"You know, sometimes all you need is twenty seconds of insane courage. Just literally twenty seconds of just embarrassing bravery. And I promise you, something great will come of it."
-- Benjamin Mee, We Bought a Zoo
Life is scary. From grade school to retirement we are constantly thrust into a culture of comparison. Whether statistical stratification that comes from standardized testing ("I'm in the top 18% of my age group nationwide"), or job performance evaluations that identify whether or not we qualify for a management track, we are constantly being compared to other people. If we are not careful, we begin to invest in this comparative stock. If that happens, most of us start playing the game of life not to lose instead of playing to win. We maintain status quo to avoid being on the bottom, rather than innovating to try and rise to the top.
For a few years now, social media has been inundated with parents (and some teachers) flooding timelines and newsfeeds with viral images of edgy responses to apparently ridiculous strategies that are being taught under the umbrella of Common Core. I am no Common Core apologists and I still have some issues with agendas that have come out under the Common Core banner, but I think it is time to step back and reevaluate the scene.
I'm not going to address the troubling cultural implications of parents (in the "everyone deserves a trophy" generation) who would stoop so low as to encourage their child to blatantly disrespect a teacher by drafting and publishing such vial responses -- you know, the ones where they attack a teacher for attempting to teach modern, research-based solution strategies that were not developed, nor necessarily endorsed by that teacher. I'm not going to address the fact that US students have sharply declined in math and science globally in the last three decades while these parents were learning old techniques. I'm also not going to address the fact that Common Core is not a curriculum and does not promote any particular strategy -- rather, in math, it does suggest that students should develop problem solving skills based on a deep understanding (like adults have to do in the real world) instead of merely accepting and regurgitating facts and rules. I'm not going to address those issues, so you don't have to get mad.
Below is a list of a few of the EduMyths I held or witnessed through a least some part of my career, and the insights that helped me debunk them.
1) The student should leave more exhausted than the teacher.
There may be nothing that turns me off in a PD session faster than hearing the facilitator proudly exclaim that, "In the student centered classroom, the students should always leave more tired than the teacher. If you're doing the work, you're doing it wrong." The last time I checked the only people in the classroom that get paid to be there are the teachers. Why should a teacher ever leave work having done less work than the students. Phrasing like this turned me off to the student-centered model for years. I did not even pay attention to anyone clamoring for student-centered education until a phenomenal administrator (Pam Dantzler) explained true student-centered teaching to me in an evaluation.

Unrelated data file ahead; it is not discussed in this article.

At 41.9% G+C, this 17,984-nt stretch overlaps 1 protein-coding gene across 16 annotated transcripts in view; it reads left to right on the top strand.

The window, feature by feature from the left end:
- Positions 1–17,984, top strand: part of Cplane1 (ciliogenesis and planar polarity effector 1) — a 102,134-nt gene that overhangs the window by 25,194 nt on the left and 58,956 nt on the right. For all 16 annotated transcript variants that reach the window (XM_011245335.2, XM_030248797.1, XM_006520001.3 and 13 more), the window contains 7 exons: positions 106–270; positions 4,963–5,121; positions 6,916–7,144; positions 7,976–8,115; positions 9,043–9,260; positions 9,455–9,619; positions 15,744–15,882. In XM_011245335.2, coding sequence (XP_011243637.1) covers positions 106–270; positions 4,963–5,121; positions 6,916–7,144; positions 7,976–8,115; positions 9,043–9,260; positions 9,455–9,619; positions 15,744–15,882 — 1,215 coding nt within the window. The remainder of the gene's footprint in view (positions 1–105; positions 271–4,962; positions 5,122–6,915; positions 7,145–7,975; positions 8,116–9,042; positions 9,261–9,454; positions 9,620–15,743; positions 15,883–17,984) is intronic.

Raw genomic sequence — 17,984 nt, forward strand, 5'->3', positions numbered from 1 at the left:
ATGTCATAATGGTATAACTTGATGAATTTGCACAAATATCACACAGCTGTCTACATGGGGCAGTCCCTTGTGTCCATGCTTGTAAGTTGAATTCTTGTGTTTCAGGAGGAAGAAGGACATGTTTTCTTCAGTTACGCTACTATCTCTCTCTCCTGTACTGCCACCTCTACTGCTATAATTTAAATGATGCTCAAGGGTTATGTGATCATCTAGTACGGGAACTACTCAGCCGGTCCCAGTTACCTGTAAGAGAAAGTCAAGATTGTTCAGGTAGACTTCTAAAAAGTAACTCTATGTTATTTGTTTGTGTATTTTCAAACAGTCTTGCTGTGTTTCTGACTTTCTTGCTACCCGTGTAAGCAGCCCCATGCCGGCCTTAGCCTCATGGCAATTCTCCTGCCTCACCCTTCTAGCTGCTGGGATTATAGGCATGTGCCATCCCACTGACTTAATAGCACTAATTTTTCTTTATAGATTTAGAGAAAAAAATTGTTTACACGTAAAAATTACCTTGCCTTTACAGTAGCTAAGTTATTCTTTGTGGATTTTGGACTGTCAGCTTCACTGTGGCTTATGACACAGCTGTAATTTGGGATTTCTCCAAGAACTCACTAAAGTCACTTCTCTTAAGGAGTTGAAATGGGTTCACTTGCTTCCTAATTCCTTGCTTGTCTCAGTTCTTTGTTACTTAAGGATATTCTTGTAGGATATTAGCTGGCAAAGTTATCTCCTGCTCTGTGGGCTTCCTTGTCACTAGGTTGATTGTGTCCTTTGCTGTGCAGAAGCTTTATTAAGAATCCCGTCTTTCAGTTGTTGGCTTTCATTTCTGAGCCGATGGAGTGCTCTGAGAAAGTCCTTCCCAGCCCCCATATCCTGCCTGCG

Equity vs. Equality
If there is an overarching problem that plagues all of public education, it is rooted in the misbelief that equitable and equal mean the same thing--particularly with regards to teachers. It is perfectly reasonable to stand for equitable rights and opportunities for all people, but equity is not always synonymous with equality. According to Webster's Dictionary, equality is rooted in the idea that two things, ideas, or quantities are the same; not changing for each individual. Whereas equity refers to fairness or justice in the way people are treated. The contrast between the two terms is so minute that it can appear this is an argument about semantics. However, this is a BIG little difference. In public education, the erroneous interchanging of these two terms has led to a problem that may be crippling STEM education.
Why is 6 afraid of 7? Because 7 eight 9!
If you want to pick a fight in a room full of math teachers, whip out your TI-83 Plus and state an opinion about why you love or hate it. The ensuing feud will last for hours and people will inevitably leave the meeting with less information but far more angst than they came with.
As a tech enthusiast and math teacher for the better part of the last decade, I have spent a lot of time pondering the appropriateness of calculators in 9-12 classroom. Group conversations about this generate nearly as much animosity between teachers as the Hatfields had with the McCoys, but one-on-one questioning makes it easy to see that teachers essentially fall into one of two camps on the calculator's place in the classroom.
GE Foundation Leadership Summit
Leveraging Innovative Technologies for Learning
Texas Open Innovation Conference
Mar 27 - 29
Emerging Innovations in Education
Authentic Learning through PBL
FFT Leading & Learning
Connecting Global Education with the Tennessee Valley
reMake Education Summit
Sonoma County, CA
Keynote, Making Making Work in Education
National Governor's Association
Teaching Governor's to Code
US Dept of Education
Round Table with Secretary John King.
K-12 Pathways for CS
Ed Foo--Making in Education (breakout session)
K-12 Education Panels
Strategies for Reducing the Racial Gap in Computing
Boston Museum of Science
Teaching with Toys--Using Robotics as a Gateway for Computer Science
US Dept of Education
MSP Computer Science Proposition
§ The Great Miscalculation
§ Five Facts About Failing
§ Oh! That's STEM?
§ My Mom Isn't
an Engineer and That's